My Writing > • But, it's my money


15 Mar 2006

Originally Published Online by ProConnection Newsletter, Intuit Canada, Vol. 2 - Issue 6 - MAR 2006

 

 

But, it’s my money…

Eileen Reppenhagen

Certified QuickBooks ProAdvisor

Why can’t I just take it? How often do owner/manager/shareholders ask this question? I have discovered that there are four ways with various tax consequences to remove your money from your company.

Salary

If the owner/manager/shareholder works for the company, there should be a contract of employment. The employee contracts with the company for services rendered. The employment expenses guide T4044 applies to the employee. The taxable benefits guide should be consulted about taxable benefits for automobile and other employment benefits that might or might not be taxable, including medical premiums for provincial (taxable) and private health services plans (not taxable).

Self-employed

If the owner/manager/shareholder is actually self-employed and can prove that they are self-employed by meeting the criteria set out in the Employee or Self-employed? Guide RC4110, the owner/manager/shareholder invoices the company just like any other supplier and charges GST, remits it and claims expenses against self-employed income.

Dividends

These are paid out of after tax profits and of course, when properly documented and paid, a T5 slip is issued and there is a dividend tax credit to the shareholder to reduce the tax paid to compensate for the fact that there is integration or at least the promise of integration in our tax system.

Capital dividend account

This is how to take out the tax free portion of those capital gains that your company earned. The calculation of the capital gains account should be calculated every time there is a capital gain. You might find that a capital gain is offset by a capital loss next month. If you were on top of things, you could pay out the capital gains dividend before the capital loss reduces the account balance. Every owner/manager/shareholder should know that when they trigger a capital gain, it is time to calculate the account balance. Never wait until year end as that may be too late.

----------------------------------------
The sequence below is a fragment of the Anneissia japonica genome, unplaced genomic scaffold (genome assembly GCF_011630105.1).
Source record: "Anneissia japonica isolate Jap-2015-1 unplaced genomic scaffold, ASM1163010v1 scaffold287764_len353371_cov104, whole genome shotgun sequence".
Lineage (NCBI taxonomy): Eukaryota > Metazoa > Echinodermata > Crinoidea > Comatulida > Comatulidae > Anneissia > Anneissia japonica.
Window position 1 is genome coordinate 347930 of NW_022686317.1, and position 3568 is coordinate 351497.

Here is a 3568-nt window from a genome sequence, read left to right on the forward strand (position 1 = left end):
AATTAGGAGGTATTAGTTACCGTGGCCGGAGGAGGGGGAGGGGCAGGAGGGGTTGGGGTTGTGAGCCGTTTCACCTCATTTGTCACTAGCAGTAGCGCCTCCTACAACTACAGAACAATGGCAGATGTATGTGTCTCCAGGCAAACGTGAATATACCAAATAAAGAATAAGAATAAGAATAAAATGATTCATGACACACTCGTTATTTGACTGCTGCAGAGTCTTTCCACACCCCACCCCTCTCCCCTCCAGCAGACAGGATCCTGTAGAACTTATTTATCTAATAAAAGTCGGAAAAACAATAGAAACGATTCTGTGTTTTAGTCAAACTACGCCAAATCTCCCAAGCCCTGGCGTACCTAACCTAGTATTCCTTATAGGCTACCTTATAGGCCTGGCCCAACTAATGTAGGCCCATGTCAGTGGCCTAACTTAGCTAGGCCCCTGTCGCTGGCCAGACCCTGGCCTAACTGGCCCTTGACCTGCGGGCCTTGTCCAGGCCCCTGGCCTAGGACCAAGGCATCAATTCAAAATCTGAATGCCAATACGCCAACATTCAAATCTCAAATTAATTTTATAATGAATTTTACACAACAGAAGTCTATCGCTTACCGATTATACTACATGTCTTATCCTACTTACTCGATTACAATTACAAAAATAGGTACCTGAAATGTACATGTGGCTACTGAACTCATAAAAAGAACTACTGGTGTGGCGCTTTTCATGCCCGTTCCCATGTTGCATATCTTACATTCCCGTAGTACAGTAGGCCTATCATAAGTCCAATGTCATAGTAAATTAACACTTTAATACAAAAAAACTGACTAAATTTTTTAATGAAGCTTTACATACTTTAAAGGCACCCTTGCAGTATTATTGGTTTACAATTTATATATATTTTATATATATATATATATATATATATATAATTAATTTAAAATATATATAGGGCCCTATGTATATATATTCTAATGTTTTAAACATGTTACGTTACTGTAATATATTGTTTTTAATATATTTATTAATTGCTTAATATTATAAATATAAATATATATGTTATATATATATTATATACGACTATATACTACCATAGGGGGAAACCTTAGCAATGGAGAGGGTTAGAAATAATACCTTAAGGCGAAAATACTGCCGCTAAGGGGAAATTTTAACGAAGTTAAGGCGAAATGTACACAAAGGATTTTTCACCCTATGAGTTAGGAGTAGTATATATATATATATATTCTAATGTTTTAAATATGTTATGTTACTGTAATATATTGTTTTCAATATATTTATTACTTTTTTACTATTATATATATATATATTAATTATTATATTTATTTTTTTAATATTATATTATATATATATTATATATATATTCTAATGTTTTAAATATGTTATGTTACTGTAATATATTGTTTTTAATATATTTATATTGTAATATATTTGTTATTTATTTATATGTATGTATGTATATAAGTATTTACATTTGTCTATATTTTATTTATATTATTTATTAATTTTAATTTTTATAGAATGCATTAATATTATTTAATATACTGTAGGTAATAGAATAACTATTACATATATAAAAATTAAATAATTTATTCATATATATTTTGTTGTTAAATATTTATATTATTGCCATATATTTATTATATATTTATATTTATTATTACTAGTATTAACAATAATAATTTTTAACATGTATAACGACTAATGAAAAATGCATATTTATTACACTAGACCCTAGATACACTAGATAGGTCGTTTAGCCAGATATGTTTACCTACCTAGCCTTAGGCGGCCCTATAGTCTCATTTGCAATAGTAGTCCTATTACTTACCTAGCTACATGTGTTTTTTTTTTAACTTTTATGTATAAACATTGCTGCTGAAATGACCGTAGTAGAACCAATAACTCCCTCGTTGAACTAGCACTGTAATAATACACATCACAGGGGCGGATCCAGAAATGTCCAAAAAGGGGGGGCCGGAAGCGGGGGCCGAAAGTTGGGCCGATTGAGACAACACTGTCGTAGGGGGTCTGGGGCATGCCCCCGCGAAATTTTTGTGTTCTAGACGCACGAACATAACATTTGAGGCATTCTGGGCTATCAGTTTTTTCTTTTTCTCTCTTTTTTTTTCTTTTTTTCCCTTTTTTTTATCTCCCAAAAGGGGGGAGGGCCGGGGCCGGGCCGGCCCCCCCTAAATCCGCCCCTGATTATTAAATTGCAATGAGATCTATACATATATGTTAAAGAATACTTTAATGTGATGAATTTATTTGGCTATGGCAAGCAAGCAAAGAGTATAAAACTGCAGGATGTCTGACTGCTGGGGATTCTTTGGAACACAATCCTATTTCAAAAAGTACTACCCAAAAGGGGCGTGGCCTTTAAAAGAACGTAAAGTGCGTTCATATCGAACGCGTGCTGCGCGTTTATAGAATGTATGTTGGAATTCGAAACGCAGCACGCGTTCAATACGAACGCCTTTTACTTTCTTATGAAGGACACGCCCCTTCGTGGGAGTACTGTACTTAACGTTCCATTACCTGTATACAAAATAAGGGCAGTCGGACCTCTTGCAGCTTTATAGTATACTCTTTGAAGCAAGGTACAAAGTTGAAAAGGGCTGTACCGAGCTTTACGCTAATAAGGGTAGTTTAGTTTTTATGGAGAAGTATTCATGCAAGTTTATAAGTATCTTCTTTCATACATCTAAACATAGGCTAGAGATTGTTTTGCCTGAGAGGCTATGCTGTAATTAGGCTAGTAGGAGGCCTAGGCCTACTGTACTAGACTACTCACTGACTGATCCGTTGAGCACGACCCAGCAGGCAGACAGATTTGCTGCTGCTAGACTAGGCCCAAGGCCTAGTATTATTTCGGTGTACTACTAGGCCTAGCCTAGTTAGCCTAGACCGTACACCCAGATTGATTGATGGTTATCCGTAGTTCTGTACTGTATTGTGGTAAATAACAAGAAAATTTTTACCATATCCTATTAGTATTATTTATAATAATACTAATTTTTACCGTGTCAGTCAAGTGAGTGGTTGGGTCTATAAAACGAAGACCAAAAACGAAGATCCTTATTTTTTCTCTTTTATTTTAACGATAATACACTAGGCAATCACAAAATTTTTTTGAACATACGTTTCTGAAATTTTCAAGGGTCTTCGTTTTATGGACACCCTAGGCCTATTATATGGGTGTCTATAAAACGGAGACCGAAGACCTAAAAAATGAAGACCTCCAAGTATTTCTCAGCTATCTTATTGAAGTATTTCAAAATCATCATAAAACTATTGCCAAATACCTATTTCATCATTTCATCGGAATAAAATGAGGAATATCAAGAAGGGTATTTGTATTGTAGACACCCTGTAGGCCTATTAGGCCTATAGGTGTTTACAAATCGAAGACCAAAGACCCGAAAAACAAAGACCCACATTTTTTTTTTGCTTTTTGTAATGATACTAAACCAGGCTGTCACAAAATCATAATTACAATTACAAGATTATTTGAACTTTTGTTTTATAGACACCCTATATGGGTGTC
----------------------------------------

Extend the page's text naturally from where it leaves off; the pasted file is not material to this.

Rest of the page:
Just take it as a management fee (the double tax approach)

This is the “It’s my money and I’m entitled” approach. It’s not only that, but the company should pay my personal expenses as well approach. Recently the rulings department at CRA issued an interesting ruling that clearly sets out what the consequences are for removing money from the company for personal benefit. When you do not have an employment contract, or you are not clearly holding yourself out as self-employed and invoicing the company and no dividends are paid, it isn’t an expense to the company. This withdrawal is a benefit to the shareholder under S. 15(1). Not only that but S. 80.4 interest is deemed to be taxable income to the shareholder on the amounts until they are reported on a T4A to the employee. Remember, this is not an expense to the company, but it is income to the shareholder. So much for integration, if you don’t follow the rules, you are going to essentially pay double the tax.

The take-away from this ruling is that without an employment contract or a clear indication that the shareholder is self-employed and has a contract to provide goods or services to the company, it is not a good idea to just pay the shareholder and worry about the payroll remittances later.

Not only that, but those earnings would probably not qualify for WCB in case of an accident or injury to the shareholder because they wouldn’t meet the criteria for premiums, unless maybe they fell under the WCB premium requirement to pay on dividends. I’d have to check and I can’t be bothered because shareholders shouldn’t be paying themselves this way anyway.

 


Eileen Reppenhagen, QuickBooks ProAdvisor 

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